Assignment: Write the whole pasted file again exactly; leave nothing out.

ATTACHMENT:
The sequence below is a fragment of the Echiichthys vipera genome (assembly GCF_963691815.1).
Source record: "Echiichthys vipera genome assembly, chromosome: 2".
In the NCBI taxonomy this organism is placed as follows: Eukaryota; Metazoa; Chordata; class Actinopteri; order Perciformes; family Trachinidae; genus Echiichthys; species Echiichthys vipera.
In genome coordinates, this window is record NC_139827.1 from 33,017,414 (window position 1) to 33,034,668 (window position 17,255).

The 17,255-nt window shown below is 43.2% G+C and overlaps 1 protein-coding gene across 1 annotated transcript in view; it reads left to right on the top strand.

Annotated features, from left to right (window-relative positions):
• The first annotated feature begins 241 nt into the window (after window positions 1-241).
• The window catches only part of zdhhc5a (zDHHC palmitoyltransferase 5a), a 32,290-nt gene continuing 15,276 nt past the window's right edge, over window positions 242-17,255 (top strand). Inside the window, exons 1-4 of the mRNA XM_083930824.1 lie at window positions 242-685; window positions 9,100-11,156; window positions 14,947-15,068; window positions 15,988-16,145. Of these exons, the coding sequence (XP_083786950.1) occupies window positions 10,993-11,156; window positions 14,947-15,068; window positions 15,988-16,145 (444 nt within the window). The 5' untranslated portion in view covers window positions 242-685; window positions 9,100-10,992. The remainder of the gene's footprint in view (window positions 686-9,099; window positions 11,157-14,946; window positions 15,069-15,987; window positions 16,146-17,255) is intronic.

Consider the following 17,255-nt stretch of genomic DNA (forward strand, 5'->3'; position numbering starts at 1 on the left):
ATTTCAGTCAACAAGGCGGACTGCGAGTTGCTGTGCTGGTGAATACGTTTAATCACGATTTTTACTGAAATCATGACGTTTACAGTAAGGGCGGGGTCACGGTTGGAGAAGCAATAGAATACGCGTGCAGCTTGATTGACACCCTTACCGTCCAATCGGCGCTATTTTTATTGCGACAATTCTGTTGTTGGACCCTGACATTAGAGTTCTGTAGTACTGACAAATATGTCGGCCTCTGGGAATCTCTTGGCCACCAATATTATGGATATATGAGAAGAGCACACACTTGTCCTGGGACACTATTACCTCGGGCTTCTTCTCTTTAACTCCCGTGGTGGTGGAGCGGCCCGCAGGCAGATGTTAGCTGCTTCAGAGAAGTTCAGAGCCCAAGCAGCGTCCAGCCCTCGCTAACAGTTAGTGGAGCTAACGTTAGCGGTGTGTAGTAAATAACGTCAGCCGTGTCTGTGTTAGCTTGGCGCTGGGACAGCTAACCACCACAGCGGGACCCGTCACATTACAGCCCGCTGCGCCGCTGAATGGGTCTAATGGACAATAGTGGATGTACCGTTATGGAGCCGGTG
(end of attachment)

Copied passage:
The sequence below is a fragment of the Echiichthys vipera genome (assembly GCF_963691815.1).
Source record: "Echiichthys vipera genome assembly, chromosome: 2".
In the NCBI taxonomy this organism is placed as follows: Eukaryota; Metazoa; Chordata; class Actinopteri; order Perciformes; family Trachinidae; genus Echiichthys; species Echiichthys vipera.
In genome coordinates, this window is record NC_139827.1 from 33,017,414 (window position 1) to 33,034,668 (window position 17,255).

The 17,255-nt window shown below is 43.2% G+C and overlaps 1 protein-coding gene across 1 annotated transcript in view; it reads left to right on the top strand.

Annotated features, from left to right (window-relative positions):
• The first annotated feature begins 241 nt into the window (after window positions 1-241).
• The window catches only part of zdhhc5a (zDHHC palmitoyltransferase 5a), a 32,290-nt gene continuing 15,276 nt past the window's right edge, over window positions 242-17,255 (top strand). Inside the window, exons 1-4 of the mRNA XM_083930824.1 lie at window positions 242-685; window positions 9,100-11,156; window positions 14,947-15,068; window positions 15,988-16,145. Of these exons, the coding sequence (XP_083786950.1) occupies window positions 10,993-11,156; window positions 14,947-15,068; window positions 15,988-16,145 (444 nt within the window). The 5' untranslated portion in view covers window positions 242-685; window positions 9,100-10,992. The remainder of the gene's footprint in view (window positions 686-9,099; window positions 11,157-14,946; window positions 15,069-15,987; window positions 16,146-17,255) is intronic.

Consider the following 17,255-nt stretch of genomic DNA (forward strand, 5'->3'; position numbering starts at 1 on the left):
ATTTCAGTCAACAAGGCGGACTGCGAGTTGCTGTGCTGGTGAATACGTTTAATCACGATTTTTACTGAAATCATGACGTTTACAGTAAGGGCGGGGTCACGGTTGGAGAAGCAATAGAATACGCGTGCAGCTTGATTGACACCCTTACCGTCCAATCGGCGCTATTTTTATTGCGACAATTCTGTTGTTGGACCCTGACATTAGAGTTCTGTAGTACTGACAAATATGTCGGCCTCTGGGAATCTCTTGGCCACCAATATTATGGATATATGAGAAGAGCACACACTTGTCCTGGGACACTATTACCTCGGGCTTCTTCTCTTTAACTCCCGTGGTGGTGGAGCGGCCCGCAGGCAGATGTTAGCTGCTTCAGAGAAGTTCAGAGCCCAAGCAGCGTCCAGCCCTCGCTAACAGTTAGTGGAGCTAACGTTAGCGGTGTGTAGTAAATAACGTCAGCCGTGTCTGTGTTAGCTTGGCGCTGGGACAGCTAACCACCACAGCGGGACCCGTCACATTACAGCCCGCTGCGCCGCTGAATGGGTCTAATGGACAATAGTGGATGTACCGTTATGGAGCCGGTG